The Renaissance development of science fulfilled the ancient ideal of integrating quantitative and qualitative thinking, but failed to recognize valuational thinking and thus deprived moral, aesthetic, and political thought of cognitive status. The task of this book is to reconstruct the concept of thinking in order to exhibit valuation, not reason, as the foundation for thinking and to integrate valuational with quantitative and qualitative modes. Part I explains the broad thesis, interpreting the problem of the foundations for thinking and providing (...) a general theory of value. Part II explains the role of valuation at the imaginative level of thinking with discussions of synthesis, perception, form, and art. The method of reconstruction requires a cosmology that is generated in successive waves. (shrink)
A key existential problem for paideia in the modern Western world—and perhaps for much elsewhere—is to build up the continuum of engagement from the subtle signs of contemporary scientific, artistic, and imaginative society down through the depths of nature. That continuum has been prevented by the modern creation of a fake culture of artificial self-sufficiency within which nature appears only tamed and cooked, and which deflects interpretive engagements of deeper nature except where leakages occur. What can be done about learning (...) for humanity and the natural world? In what follows, I put forth three suggestions. (shrink)
In the 1978 volume of Process Studies, Nancy Frankenberry published an article called “The Empirical Dimension of Religious Experience” that I thought was so good that I wrote her a short fan letter about it.1 She responded by saying that she was flattered by my praise because I was a model for her younger generation. For the first time in my life I felt old. And I wasn’t yet forty. But here I am, still fully employed, presenting a long fan (...) letter at her retirement. Nice irony! I want to begin laying out some of the themes and accomplishments of her distinguished career as a model philosopher of religion by discussing her early book Religion and Radical Empiricism.2 The context in which she wrote.. (shrink)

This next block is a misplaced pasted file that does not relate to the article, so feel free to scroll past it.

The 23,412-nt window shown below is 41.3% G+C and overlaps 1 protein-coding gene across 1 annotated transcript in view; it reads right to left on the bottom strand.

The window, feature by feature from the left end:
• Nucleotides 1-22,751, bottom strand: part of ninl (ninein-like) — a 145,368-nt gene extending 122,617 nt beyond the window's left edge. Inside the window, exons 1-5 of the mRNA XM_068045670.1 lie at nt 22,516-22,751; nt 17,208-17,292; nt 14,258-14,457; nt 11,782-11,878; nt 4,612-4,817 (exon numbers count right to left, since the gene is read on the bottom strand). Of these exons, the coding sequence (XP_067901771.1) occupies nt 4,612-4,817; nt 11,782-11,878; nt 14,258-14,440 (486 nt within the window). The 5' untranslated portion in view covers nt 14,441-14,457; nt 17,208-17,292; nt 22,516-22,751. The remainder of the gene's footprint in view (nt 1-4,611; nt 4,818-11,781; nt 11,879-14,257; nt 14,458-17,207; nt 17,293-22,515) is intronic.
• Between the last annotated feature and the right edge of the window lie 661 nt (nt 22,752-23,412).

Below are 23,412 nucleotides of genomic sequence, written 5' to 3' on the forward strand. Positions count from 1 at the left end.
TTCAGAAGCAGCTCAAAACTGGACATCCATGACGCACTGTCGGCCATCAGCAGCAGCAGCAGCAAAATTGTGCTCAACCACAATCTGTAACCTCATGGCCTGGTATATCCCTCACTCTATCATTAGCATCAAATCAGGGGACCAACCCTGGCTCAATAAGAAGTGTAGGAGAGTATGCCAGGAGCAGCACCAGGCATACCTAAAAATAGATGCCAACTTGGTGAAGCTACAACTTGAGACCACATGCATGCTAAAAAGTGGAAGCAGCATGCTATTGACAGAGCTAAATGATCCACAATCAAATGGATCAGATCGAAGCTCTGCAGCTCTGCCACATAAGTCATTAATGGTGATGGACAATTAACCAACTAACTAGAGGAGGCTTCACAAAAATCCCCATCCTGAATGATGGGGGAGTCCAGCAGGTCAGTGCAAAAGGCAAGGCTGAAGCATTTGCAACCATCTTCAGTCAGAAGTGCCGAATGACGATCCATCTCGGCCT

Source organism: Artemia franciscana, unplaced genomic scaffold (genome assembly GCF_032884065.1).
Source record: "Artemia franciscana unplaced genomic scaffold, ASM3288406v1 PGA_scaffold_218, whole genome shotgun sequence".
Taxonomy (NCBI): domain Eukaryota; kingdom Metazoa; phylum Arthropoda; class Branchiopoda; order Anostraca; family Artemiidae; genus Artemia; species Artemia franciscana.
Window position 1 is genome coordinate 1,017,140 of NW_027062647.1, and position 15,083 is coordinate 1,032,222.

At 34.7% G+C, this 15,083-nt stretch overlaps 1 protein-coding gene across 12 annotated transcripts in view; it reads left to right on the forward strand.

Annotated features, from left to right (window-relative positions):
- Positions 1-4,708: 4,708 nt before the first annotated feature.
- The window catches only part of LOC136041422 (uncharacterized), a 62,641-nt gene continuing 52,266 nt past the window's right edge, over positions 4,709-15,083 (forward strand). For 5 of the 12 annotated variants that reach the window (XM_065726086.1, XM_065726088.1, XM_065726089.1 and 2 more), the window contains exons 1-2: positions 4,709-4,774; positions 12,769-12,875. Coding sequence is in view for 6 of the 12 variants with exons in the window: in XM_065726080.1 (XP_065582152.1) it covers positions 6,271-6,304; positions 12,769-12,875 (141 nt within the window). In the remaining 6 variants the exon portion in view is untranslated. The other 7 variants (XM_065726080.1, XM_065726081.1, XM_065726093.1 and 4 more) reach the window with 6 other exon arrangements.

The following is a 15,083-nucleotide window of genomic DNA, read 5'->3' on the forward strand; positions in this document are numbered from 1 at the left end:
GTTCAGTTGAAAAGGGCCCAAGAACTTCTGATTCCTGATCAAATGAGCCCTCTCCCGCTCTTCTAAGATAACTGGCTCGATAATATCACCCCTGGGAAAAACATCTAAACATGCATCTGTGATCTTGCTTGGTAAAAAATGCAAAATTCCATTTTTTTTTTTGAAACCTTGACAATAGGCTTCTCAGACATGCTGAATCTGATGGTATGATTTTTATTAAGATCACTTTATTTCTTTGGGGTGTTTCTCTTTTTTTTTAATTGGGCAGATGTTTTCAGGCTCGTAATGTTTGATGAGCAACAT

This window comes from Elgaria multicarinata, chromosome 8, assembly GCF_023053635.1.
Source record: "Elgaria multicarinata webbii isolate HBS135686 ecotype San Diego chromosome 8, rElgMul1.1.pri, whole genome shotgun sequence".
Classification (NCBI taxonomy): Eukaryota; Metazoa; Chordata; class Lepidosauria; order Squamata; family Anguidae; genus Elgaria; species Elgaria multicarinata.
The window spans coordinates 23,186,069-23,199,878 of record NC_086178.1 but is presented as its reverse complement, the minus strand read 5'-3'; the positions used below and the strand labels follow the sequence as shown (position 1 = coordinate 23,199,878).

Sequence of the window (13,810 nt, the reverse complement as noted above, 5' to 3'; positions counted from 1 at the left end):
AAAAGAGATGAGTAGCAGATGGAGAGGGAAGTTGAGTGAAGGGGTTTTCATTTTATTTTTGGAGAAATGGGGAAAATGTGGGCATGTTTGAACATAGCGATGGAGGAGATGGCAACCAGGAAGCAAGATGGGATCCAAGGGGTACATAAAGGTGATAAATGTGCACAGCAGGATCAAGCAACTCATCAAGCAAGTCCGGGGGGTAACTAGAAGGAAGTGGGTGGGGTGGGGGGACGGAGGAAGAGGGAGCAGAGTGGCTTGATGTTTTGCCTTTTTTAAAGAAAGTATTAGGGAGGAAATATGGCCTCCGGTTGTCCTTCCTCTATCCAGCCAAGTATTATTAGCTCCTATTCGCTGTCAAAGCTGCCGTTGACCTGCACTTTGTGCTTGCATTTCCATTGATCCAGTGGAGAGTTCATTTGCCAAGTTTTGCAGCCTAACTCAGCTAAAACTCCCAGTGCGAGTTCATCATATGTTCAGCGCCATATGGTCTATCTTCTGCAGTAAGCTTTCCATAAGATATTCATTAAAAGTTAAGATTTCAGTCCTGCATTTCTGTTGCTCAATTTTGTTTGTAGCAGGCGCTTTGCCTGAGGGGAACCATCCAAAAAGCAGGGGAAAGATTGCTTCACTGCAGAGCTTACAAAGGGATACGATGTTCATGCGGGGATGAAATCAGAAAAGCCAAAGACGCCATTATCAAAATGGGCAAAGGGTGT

Ignorance has its advantages. When philosophy has a comparative dimension, for instance, and a philosopher from one culture considers a philosophy from another, the philosophy attains a life of its own somewhat freed from its cultural context. In this circumstance the philosopher's ignorance of the cultural ground and consequences of the ideas allows an unusual freedom for appropriating the ideas to new contexts.
One of the things right about naturalism as an ideology is its rejection of authoritarianism and its insistence on experiential inquiry. One of the things often wrong with some naturalist positions is their insistence that only natural science constitutes valid inquiry. Another of the things right about naturalism is its rejection of literal supernaturalism as having explanatory or hermeneutical power. And yet, one of the things often wrong with some naturalist positions is tone-deafness with respect to the symbolic power of (...) supernaturalistic thinking, resulting in a religiously flat grasp of ultimate realities. My purpose here is to present a particular naturalist Positive Thesis, plus two corollary .. (shrink)
Flush with the juices of adolescence, American philosophy declared independence from its European parentage in the work of Ralph Waldo Emerson and his generation. In 1837, Emerson addressed the Harvard Phi Beta Kappa Society on the occasion of its inaugural meeting for the year, which he called a “holiday.” Emerson began: I greet you on the recommencement of our literary year. Our anniversary is one of hope, and, perhaps, not enough of labor. We do not meet for games of strength (...) or skill, for the recitation of histories, tragedies, and odes, like the ancient Greeks; for parliaments of love and poesy, like the Troubadours; nor for the advancement of science, like our contemporaries in the British and .. (shrink)